It felt cold in that hallway with your door closed.  I felt uninvited.

It’s a reminder that I need to keep holding you close as you grow.  I don’t want to see the gap widen in our relationship. I want an open door policy – both physically and metaphorically.

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Kids Say: Brooks on Roads

April 28, 2015

Brooks:  I don’t want to get in my seat (his carseat). I want to sit in the middle.

Mom:  No baby, you have to sit in your seat with a buckle.  (Yes, I’m a bad parent and sometimes let my kids ride out of their carseat when we go to the neighborhood pool.) We’re not driving in the neighborhood, we’re going on the main road.

Brooks:  I want to go on nice roads.

Mom: No, not MEAN roads, MAIN roads – with lots of cars on them.

Love hearing how his mind works.

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Recipe: Caprese Quinoa with Fried Ham

April 24, 2015

Caprese is such a spring/summer dish for me.  Especially when you have fresh tomatoes and basil in your garden.  We just planted our garden in the past week, so no tomatoes yet but we do have fresh cilantro and basil.

We had some leftover ham from Easter and decided that would be a great pairing to a light quinoa salad.

Recipe: Caprese Quinoa

Quinoa
Chicken broth (or water and bullion cubes)
Grape tomatoes
Feta
Basil
Olive Garden Italian salad dressing

I didn’t add measurements because I only measured the quinoa and chicken broth (according to package directions).  After it cooked, I stirred in grape tomatoes, some crumbled feta and chopped basil.  Then I added some Olive Garden salad dressing to finish it off.

When the quinoa was cooking, I took some leftover ham slices and pan fried them up. (I didn’t use any oil or anything, just cooked them right in the skilled until it got a little crispy on both sides.)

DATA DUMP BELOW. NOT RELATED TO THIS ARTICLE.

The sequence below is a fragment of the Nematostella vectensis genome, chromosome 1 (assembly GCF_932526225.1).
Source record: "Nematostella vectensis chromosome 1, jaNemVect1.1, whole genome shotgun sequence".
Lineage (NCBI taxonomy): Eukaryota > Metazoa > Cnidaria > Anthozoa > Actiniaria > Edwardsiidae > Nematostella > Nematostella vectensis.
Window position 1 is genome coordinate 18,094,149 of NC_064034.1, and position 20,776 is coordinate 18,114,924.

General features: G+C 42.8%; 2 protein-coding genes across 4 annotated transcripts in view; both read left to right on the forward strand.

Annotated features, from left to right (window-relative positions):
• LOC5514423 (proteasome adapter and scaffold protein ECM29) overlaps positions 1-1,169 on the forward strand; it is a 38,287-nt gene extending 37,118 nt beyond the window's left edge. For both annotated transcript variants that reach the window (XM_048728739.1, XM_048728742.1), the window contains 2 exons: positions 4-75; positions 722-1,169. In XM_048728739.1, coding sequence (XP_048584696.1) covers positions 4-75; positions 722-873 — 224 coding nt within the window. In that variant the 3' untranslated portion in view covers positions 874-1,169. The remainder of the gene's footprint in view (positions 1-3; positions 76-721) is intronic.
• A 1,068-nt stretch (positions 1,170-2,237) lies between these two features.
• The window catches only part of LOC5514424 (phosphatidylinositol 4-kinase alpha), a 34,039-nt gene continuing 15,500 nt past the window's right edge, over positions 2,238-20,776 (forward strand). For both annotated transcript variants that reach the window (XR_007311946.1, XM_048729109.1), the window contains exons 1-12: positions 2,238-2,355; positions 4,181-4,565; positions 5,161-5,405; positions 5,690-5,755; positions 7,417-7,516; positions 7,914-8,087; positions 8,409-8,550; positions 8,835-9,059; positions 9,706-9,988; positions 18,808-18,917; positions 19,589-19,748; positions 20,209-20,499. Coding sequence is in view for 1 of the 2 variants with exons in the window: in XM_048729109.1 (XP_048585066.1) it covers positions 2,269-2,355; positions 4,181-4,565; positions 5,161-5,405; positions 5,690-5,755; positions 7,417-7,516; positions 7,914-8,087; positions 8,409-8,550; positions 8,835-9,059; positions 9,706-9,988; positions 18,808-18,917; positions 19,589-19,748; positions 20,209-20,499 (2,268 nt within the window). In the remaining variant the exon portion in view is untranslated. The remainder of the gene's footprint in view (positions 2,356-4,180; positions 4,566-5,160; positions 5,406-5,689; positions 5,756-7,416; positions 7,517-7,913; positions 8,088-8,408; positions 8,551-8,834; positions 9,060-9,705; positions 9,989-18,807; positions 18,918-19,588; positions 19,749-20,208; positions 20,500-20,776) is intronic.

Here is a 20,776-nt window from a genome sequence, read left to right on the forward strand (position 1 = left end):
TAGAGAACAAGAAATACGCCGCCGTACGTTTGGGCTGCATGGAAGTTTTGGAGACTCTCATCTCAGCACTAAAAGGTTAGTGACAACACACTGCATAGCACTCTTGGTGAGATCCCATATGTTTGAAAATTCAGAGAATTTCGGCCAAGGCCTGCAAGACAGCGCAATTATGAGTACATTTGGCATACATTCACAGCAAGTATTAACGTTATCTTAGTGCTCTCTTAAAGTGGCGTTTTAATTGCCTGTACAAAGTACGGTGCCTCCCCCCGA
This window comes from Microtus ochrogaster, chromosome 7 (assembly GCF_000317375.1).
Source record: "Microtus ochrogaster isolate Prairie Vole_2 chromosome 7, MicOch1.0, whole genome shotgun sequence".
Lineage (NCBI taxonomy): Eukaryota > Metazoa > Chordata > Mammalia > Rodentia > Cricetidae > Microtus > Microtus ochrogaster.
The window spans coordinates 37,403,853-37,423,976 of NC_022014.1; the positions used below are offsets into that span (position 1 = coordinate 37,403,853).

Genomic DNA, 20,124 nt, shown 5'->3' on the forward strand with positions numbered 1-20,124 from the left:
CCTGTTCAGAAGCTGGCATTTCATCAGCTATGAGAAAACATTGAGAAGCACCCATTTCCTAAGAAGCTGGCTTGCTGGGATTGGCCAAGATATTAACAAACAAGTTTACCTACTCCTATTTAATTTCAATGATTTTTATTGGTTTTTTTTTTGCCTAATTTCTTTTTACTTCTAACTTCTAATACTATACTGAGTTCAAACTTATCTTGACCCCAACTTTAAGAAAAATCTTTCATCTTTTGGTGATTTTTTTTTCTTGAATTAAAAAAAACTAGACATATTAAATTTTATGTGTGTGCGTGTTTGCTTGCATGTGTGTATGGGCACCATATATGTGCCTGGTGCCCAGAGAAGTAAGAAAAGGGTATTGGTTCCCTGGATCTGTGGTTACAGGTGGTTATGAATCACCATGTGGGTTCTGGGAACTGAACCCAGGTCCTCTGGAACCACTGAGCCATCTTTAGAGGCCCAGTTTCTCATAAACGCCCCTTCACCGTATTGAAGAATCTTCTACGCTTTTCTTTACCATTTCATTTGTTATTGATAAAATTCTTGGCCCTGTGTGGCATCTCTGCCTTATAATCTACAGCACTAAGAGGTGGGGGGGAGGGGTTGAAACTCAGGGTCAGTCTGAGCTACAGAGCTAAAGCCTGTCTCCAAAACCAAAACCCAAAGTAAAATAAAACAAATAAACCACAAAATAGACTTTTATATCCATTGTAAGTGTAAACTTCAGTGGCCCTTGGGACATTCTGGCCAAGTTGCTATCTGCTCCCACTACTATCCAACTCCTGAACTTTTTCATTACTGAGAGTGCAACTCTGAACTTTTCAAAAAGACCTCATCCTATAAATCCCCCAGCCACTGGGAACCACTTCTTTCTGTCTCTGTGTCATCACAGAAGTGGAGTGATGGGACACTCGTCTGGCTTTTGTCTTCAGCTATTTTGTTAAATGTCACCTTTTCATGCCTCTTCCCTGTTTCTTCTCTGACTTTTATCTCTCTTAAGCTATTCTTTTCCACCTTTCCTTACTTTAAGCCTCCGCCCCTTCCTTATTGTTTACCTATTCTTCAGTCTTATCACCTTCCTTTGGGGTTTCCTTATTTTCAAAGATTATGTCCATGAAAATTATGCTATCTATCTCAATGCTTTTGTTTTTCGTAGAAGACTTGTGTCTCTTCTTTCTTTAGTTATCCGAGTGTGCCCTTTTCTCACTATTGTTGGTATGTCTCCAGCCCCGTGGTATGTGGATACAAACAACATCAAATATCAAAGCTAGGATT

Served the ham on top of the quinoa and it was a great cold salad/hot meat spring dish.

Caprese QUinoa Ham

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The almost kindergarten-er

April 23, 2015

Today is a milestone for our firstborn.  Tonight we have Kindergarten Open House for our boy.  Our firstborn.

When he was first born, I held him in my arms in the hospital and dreamed of all the milestones we would accomplish together.  First steps, riding with no training wheels, first day of kindergarten, swimming a length of the pool, first kiss, prom, a wedding, grandbabies… so much to pack into a lifetime.  Tonight we’ll hear about all the big things to come for his first year of ‘real’ school.  The things he’ll learn. The teachers he’ll look up to.  The activities he’ll be part of.

And I have no doubt I’ll be sitting with the other parents – tears in my eyes and a lump in my throat – as another milestone is checked off the list.

fall leaves L

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This boy is loved.

April 22, 2015

He is so loved.

By his dad.

dadB

By his grammy.

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By his gigi.

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They all love their special Brooksie-time.

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The adventures of Mason Blean.

April 20, 2015

My kids love storytelling.  They love when we read books, when mom and dad make up stories, and when they get to make up their own stories.  It is hard to make up original stories.  I know I’ve mentioned the challenge I have with coming up with good story material for my kids.  I guess my husband is the same way.

He’s recently started sharing the adventures of Mason Blean with our kids. They go something like this…  (names/details changed to protect the innocent – or because mommy can’t remember them.)

“When Mason was in his 12’s Little League season, he had to face the Sykesville Rippers.  He went up to bat against Joe Pozer and Joe was throwing some heat. Joe was one of the best pitchers in the league.  He tried to hit Mason on the inside of the plate, but Mason took that low inside pitch and knocked it over the right field wall. It was a base clearing home run… and that was just the second inning.”

In the fifth inning Joe was still pitching.  He knew Mason had no trouble with that inside heat so he mixed it up with some sliders, hoping to catch Mason off guard.  But Mason took that pitch and knocked it over the left field fence.  Another home run!!”

And I’ll give you one guess as to who the real Mason Blean is (hmm… does that rhyme with “Jason Dean”)?

Dean (aka Mason) is a good daddy!